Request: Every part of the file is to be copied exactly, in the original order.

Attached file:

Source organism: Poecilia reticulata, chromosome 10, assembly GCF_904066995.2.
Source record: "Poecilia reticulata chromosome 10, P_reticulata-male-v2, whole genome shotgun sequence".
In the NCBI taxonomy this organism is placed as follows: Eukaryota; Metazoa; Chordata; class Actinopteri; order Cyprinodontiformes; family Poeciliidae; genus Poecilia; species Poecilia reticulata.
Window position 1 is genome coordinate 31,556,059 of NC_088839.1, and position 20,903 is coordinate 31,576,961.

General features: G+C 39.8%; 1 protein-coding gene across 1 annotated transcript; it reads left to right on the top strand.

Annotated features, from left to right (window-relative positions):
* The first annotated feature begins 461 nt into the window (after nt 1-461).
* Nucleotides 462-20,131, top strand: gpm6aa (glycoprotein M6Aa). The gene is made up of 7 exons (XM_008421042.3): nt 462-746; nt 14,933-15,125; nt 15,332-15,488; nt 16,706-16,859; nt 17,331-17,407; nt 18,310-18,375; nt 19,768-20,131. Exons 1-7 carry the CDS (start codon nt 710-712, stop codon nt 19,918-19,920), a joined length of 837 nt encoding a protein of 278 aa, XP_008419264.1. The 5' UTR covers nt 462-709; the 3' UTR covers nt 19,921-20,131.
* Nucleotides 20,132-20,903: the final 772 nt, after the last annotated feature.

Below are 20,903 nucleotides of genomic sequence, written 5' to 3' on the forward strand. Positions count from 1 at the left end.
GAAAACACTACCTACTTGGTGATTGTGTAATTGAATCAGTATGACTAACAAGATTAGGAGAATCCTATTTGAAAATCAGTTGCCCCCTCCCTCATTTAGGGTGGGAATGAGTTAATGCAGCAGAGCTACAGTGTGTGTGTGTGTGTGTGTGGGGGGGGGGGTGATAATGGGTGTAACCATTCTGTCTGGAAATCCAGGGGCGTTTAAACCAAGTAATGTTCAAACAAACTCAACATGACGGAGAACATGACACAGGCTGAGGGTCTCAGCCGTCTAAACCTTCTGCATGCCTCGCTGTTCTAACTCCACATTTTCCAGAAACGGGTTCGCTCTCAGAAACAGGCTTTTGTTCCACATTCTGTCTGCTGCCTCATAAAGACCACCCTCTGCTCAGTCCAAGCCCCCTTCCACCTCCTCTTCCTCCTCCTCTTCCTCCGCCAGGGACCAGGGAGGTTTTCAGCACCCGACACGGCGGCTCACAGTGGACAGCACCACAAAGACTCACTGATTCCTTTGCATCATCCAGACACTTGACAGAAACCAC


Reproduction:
Source organism: Poecilia reticulata, chromosome 10, assembly GCF_904066995.2.
Source record: "Poecilia reticulata chromosome 10, P_reticulata-male-v2, whole genome shotgun sequence".
In the NCBI taxonomy this organism is placed as follows: Eukaryota; Metazoa; Chordata; class Actinopteri; order Cyprinodontiformes; family Poeciliidae; genus Poecilia; species Poecilia reticulata.
Window position 1 is genome coordinate 31,556,059 of NC_088839.1, and position 20,903 is coordinate 31,576,961.

General features: G+C 39.8%; 1 protein-coding gene across 1 annotated transcript; it reads left to right on the top strand.

Annotated features, from left to right (window-relative positions):
* The first annotated feature begins 461 nt into the window (after nt 1-461).
* Nucleotides 462-20,131, top strand: gpm6aa (glycoprotein M6Aa). The gene is made up of 7 exons (XM_008421042.3): nt 462-746; nt 14,933-15,125; nt 15,332-15,488; nt 16,706-16,859; nt 17,331-17,407; nt 18,310-18,375; nt 19,768-20,131. Exons 1-7 carry the CDS (start codon nt 710-712, stop codon nt 19,918-19,920), a joined length of 837 nt encoding a protein of 278 aa, XP_008419264.1. The 5' UTR covers nt 462-709; the 3' UTR covers nt 19,921-20,131.
* Nucleotides 20,132-20,903: the final 772 nt, after the last annotated feature.

Below are 20,903 nucleotides of genomic sequence, written 5' to 3' on the forward strand. Positions count from 1 at the left end.
GAAAACACTACCTACTTGGTGATTGTGTAATTGAATCAGTATGACTAACAAGATTAGGAGAATCCTATTTGAAAATCAGTTGCCCCCTCCCTCATTTAGGGTGGGAATGAGTTAATGCAGCAGAGCTACAGTGTGTGTGTGTGTGTGTGTGGGGGGGGGGGTGATAATGGGTGTAACCATTCTGTCTGGAAATCCAGGGGCGTTTAAACCAAGTAATGTTCAAACAAACTCAACATGACGGAGAACATGACACAGGCTGAGGGTCTCAGCCGTCTAAACCTTCTGCATGCCTCGCTGTTCTAACTCCACATTTTCCAGAAACGGGTTCGCTCTCAGAAACAGGCTTTTGTTCCACATTCTGTCTGCTGCCTCATAAAGACCACCCTCTGCTCAGTCCAAGCCCCCTTCCACCTCCTCTTCCTCCTCCTCTTCCTCCGCCAGGGACCAGGGAGGTTTTCAGCACCCGACACGGCGGCTCACAGTGGACAGCACCACAAAGACTCACTGATTCCTTTGCATCATCCAGACACTTGACAGAAACCAC